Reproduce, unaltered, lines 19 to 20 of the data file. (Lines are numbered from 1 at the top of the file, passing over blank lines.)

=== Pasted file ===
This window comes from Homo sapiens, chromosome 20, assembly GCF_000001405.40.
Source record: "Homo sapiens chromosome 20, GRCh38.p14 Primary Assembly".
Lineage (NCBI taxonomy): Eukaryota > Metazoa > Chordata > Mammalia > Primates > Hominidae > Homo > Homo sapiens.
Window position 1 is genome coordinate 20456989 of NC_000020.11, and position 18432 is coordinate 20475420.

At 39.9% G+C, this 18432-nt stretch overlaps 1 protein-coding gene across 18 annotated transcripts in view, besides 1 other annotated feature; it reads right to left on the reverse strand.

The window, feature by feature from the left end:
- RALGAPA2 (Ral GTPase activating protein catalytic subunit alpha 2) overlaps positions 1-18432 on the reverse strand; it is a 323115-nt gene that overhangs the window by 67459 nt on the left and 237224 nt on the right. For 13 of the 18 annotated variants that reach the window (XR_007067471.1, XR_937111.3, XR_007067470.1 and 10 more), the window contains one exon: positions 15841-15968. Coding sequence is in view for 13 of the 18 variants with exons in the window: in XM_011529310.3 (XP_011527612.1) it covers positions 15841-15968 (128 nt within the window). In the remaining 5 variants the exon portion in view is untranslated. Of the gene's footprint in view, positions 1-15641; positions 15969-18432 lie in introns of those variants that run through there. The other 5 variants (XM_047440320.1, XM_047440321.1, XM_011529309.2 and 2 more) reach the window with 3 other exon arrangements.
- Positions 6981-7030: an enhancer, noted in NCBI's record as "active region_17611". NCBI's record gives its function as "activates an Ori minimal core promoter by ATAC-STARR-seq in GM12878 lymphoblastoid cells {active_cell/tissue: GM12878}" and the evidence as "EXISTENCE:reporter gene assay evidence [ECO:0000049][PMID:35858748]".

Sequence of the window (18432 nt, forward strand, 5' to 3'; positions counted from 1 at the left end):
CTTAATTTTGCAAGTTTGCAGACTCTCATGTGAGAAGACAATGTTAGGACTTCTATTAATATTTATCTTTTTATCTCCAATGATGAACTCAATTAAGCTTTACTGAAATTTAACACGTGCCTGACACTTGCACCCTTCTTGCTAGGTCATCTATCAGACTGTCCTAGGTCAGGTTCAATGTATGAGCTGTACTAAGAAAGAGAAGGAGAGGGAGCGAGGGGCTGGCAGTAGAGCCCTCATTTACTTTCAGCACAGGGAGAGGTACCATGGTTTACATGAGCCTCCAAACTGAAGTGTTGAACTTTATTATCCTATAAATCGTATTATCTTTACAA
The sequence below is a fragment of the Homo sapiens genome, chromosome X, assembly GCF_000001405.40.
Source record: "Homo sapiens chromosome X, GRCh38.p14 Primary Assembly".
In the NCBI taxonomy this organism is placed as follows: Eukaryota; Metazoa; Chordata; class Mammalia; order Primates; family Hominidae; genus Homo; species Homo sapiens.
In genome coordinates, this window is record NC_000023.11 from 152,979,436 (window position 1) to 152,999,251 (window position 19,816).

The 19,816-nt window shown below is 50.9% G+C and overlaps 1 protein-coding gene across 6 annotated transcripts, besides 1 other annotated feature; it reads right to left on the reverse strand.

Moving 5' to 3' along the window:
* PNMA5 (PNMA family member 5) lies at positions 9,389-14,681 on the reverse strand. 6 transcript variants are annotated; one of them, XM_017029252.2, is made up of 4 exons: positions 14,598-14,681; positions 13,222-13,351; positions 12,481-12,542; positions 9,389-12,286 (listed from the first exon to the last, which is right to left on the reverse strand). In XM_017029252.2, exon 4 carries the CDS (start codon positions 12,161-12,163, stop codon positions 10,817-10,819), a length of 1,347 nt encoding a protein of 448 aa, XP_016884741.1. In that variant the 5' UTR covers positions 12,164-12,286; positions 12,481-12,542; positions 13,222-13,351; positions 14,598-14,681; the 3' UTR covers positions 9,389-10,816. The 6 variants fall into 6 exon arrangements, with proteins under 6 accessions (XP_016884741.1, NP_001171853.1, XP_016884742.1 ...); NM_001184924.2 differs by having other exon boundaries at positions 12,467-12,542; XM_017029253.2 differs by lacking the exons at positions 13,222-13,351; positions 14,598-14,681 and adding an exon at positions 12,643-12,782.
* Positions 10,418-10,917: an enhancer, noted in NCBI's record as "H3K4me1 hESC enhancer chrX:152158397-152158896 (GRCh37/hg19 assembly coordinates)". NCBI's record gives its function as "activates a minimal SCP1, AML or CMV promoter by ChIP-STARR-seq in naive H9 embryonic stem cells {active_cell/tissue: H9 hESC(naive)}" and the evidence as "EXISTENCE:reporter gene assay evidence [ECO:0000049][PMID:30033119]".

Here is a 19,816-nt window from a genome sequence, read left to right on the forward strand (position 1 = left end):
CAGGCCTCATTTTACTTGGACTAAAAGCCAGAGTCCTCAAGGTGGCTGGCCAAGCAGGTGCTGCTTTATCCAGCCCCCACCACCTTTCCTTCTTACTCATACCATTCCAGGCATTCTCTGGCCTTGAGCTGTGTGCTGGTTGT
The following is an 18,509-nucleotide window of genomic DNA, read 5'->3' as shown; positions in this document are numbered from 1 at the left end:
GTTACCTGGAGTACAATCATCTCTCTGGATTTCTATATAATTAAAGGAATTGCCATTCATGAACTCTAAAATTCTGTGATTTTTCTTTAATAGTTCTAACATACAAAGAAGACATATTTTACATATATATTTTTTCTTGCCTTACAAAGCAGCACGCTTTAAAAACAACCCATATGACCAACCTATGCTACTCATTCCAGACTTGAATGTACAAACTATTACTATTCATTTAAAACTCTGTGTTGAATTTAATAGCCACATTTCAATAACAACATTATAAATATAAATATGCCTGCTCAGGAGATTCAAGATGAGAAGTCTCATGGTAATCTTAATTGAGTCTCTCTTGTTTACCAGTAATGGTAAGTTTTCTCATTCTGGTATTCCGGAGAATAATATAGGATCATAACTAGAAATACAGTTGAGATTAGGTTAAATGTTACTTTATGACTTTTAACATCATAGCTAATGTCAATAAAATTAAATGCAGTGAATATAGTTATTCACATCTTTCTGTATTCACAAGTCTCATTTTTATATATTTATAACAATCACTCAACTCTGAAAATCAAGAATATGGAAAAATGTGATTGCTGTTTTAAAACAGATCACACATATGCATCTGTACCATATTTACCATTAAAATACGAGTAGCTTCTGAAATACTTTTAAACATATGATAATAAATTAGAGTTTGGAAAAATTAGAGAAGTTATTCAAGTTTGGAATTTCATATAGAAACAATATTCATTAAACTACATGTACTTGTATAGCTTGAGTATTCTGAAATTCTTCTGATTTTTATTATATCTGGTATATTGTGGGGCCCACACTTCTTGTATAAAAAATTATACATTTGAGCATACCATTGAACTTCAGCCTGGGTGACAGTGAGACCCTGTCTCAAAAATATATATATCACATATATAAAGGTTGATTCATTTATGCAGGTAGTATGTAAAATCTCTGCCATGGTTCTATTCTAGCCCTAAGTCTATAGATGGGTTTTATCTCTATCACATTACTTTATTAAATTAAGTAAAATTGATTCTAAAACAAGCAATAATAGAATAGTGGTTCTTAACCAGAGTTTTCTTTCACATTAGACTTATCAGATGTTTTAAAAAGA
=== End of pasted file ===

Here is a 19,816-nt window from a genome sequence, read left to right on the forward strand (position 1 = left end):
CAGGCCTCATTTTACTTGGACTAAAAGCCAGAGTCCTCAAGGTGGCTGGCCAAGCAGGTGCTGCTTTATCCAGCCCCCACCACCTTTCCTTCTTACTCATACCATTCCAGGCATTCTCTGGCCTTGAGCTGTGTGCTGGTTGT